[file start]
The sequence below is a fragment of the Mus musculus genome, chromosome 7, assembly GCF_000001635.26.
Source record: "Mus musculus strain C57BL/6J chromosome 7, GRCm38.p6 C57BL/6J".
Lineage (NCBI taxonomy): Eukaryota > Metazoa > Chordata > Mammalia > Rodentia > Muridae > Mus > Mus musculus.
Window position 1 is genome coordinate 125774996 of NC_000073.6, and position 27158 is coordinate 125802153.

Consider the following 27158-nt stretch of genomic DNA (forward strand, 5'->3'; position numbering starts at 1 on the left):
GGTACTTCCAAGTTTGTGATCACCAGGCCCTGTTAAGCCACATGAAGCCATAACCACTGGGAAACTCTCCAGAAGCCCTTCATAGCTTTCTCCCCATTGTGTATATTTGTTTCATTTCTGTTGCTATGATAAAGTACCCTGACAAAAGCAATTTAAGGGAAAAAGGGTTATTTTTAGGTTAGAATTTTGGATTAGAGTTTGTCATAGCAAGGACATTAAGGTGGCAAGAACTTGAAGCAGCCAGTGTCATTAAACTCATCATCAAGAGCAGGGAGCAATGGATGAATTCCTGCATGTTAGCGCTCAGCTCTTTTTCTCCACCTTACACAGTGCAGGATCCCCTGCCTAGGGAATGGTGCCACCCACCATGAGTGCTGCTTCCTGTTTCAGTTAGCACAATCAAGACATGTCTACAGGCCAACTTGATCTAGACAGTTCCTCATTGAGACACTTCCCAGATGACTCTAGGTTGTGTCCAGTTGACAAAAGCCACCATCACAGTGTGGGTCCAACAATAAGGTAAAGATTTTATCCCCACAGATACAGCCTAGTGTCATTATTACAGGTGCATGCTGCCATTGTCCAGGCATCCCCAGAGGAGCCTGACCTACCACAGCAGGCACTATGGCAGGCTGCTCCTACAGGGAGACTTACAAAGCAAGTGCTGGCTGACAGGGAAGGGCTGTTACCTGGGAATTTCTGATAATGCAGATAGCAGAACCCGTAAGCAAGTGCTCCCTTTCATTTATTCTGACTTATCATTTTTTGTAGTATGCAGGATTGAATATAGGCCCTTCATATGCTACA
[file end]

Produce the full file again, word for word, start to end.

The sequence below is a fragment of the Mus musculus genome, chromosome 7, assembly GCF_000001635.26.
Source record: "Mus musculus strain C57BL/6J chromosome 7, GRCm38.p6 C57BL/6J".
Lineage (NCBI taxonomy): Eukaryota > Metazoa > Chordata > Mammalia > Rodentia > Muridae > Mus > Mus musculus.
Window position 1 is genome coordinate 125774996 of NC_000073.6, and position 27158 is coordinate 125802153.

Consider the following 27158-nt stretch of genomic DNA (forward strand, 5'->3'; position numbering starts at 1 on the left):
GGTACTTCCAAGTTTGTGATCACCAGGCCCTGTTAAGCCACATGAAGCCATAACCACTGGGAAACTCTCCAGAAGCCCTTCATAGCTTTCTCCCCATTGTGTATATTTGTTTCATTTCTGTTGCTATGATAAAGTACCCTGACAAAAGCAATTTAAGGGAAAAAGGGTTATTTTTAGGTTAGAATTTTGGATTAGAGTTTGTCATAGCAAGGACATTAAGGTGGCAAGAACTTGAAGCAGCCAGTGTCATTAAACTCATCATCAAGAGCAGGGAGCAATGGATGAATTCCTGCATGTTAGCGCTCAGCTCTTTTTCTCCACCTTACACAGTGCAGGATCCCCTGCCTAGGGAATGGTGCCACCCACCATGAGTGCTGCTTCCTGTTTCAGTTAGCACAATCAAGACATGTCTACAGGCCAACTTGATCTAGACAGTTCCTCATTGAGACACTTCCCAGATGACTCTAGGTTGTGTCCAGTTGACAAAAGCCACCATCACAGTGTGGGTCCAACAATAAGGTAAAGATTTTATCCCCACAGATACAGCCTAGTGTCATTATTACAGGTGCATGCTGCCATTGTCCAGGCATCCCCAGAGGAGCCTGACCTACCACAGCAGGCACTATGGCAGGCTGCTCCTACAGGGAGACTTACAAAGCAAGTGCTGGCTGACAGGGAAGGGCTGTTACCTGGGAATTTCTGATAATGCAGATAGCAGAACCCGTAAGCAAGTGCTCCCTTTCATTTATTCTGACTTATCATTTTTTGTAGTATGCAGGATTGAATATAGGCCCTTCATATGCTACA